My Child Will Learn to Knit?

KnittingKnitting and handwork is a subject in Waldorf of equal importance to Music and Spanish and the other special subjects. Wonder why? Learn to knit! It requires counting, fine motor skills, spatial awareness and multilateral thinking. Best of all, unlike a math worksheet, this math lesson, a pattern of weaving and intertwining multiple rows, layers, and numbers according to formula, results in a beautiful and functional piece of art. Something each child is truly proud of having made.

Waldorf Educator / Guru Eugene Swartz discusses this topic in full here at Millenial

Here is an excerpt from after the click:

“Needles are held in both hands, with each hand assigned it’s respective activity; laterality is immediately established, as well as the eye’s control over the hand. The right needle must enter a fairly tightly wound loop of yarn On the left needle, weave through it and pull it away, in the process of tying a knot. Only a steady and controlled hand can perform such a feat, so the power of concentration is aroused . . .”

3 thoughts on “My Child Will Learn to Knit?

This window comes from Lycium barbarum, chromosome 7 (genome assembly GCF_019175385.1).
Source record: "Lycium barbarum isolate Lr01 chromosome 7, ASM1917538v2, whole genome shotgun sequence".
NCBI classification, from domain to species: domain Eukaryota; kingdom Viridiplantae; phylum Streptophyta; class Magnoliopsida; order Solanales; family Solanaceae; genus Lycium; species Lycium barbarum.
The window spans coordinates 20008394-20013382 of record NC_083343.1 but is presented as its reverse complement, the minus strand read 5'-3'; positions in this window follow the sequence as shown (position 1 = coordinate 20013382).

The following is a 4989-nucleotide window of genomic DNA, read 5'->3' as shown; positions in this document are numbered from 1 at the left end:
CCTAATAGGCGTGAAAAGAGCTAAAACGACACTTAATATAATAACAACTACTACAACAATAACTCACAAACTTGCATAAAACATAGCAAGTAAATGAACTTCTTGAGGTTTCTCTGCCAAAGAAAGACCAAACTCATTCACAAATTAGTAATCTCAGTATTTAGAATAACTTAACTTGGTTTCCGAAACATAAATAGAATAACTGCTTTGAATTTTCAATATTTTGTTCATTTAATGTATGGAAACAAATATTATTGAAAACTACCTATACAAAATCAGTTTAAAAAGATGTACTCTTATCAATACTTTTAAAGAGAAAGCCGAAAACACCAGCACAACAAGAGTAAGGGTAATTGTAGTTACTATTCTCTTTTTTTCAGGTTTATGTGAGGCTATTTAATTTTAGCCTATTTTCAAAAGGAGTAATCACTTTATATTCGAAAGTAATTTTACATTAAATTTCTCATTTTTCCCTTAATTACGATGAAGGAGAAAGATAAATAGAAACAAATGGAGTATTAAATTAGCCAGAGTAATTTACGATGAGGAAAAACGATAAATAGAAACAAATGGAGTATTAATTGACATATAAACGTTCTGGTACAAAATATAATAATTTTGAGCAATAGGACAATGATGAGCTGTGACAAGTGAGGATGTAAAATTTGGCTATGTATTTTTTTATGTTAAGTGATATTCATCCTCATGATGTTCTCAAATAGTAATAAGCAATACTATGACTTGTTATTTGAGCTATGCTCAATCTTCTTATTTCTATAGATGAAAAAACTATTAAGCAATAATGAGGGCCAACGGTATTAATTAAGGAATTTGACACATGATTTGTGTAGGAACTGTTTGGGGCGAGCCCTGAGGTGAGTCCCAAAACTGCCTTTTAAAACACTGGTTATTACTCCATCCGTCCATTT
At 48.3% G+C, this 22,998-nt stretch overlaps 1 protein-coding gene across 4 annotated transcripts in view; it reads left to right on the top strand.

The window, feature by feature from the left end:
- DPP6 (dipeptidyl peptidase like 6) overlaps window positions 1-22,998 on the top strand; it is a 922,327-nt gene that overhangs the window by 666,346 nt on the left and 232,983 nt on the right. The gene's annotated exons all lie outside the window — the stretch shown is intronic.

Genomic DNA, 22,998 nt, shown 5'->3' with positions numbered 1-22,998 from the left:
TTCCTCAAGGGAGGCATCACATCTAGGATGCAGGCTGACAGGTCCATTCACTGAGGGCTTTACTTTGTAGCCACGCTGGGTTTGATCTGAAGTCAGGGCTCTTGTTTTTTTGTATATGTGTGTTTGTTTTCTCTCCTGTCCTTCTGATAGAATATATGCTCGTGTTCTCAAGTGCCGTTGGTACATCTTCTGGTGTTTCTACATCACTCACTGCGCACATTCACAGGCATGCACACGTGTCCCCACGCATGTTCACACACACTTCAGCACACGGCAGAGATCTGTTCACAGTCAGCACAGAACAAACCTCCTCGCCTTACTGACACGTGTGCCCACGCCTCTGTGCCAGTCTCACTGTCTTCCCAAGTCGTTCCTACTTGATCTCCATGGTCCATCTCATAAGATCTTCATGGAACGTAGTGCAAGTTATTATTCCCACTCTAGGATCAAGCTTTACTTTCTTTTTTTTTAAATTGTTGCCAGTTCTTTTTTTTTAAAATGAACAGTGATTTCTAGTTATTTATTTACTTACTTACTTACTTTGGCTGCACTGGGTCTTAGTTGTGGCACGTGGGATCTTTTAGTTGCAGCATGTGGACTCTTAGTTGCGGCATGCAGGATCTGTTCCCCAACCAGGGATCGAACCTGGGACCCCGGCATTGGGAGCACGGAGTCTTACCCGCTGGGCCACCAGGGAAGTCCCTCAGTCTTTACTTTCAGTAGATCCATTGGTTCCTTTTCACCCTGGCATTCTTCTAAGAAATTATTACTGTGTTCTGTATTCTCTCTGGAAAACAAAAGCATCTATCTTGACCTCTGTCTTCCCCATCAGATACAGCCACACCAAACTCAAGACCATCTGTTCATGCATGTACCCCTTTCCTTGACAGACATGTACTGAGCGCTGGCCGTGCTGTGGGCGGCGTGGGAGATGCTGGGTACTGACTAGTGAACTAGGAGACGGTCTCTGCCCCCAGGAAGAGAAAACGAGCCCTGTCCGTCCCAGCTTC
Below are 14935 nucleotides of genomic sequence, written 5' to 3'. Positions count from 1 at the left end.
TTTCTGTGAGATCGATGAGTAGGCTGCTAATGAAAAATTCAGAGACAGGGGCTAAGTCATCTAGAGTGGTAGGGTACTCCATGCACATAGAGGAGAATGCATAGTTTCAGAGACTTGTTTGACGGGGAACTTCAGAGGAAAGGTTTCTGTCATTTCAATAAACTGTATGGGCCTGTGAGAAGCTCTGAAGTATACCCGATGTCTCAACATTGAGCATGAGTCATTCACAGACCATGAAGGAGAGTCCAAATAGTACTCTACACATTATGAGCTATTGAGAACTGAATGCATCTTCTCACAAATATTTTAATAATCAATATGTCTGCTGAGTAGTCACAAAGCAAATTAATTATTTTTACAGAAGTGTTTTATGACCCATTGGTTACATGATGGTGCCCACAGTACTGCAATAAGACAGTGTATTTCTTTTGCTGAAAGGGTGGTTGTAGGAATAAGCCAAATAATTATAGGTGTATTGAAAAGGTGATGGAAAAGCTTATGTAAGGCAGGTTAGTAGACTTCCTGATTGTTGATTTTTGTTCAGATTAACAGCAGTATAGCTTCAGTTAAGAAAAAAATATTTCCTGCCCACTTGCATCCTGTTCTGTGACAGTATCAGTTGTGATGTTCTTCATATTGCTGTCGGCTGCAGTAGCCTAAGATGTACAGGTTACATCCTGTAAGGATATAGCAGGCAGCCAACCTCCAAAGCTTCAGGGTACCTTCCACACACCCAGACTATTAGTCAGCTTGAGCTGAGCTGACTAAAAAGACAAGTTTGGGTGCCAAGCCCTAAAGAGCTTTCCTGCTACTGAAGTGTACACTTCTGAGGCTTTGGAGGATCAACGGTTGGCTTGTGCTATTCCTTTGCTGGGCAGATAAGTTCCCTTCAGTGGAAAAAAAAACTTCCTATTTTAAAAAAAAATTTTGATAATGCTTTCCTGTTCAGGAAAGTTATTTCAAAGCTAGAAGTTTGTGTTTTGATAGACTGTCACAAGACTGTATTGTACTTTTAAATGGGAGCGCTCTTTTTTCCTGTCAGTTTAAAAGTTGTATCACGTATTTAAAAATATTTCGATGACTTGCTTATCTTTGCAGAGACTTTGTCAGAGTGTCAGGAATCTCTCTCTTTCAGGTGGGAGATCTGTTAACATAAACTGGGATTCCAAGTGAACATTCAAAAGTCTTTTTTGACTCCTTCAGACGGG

1. I am so thankful that I was taught how to knit at Spring Garden! It’s a skill that I find is special and unique that many of my peers don’t know how to do. Knitting helps me relax and be stress free after a long day at school. I had so many people asking how to knit I started up a club at my high school!

  2. I know I was told the theory behind this when we were looking at Spring Garden, but it really helps to read posts like this as a reminder of just how integrated the curriculum really is.

  3. The math that children perform as they knit also changes as developmentally appropriate, from simply counting stitches and rows in the first grade to multiplying fractions as they calculate the number of stitches to cast on for their socks in fifth grade. There is so much else to be learned from knitting!

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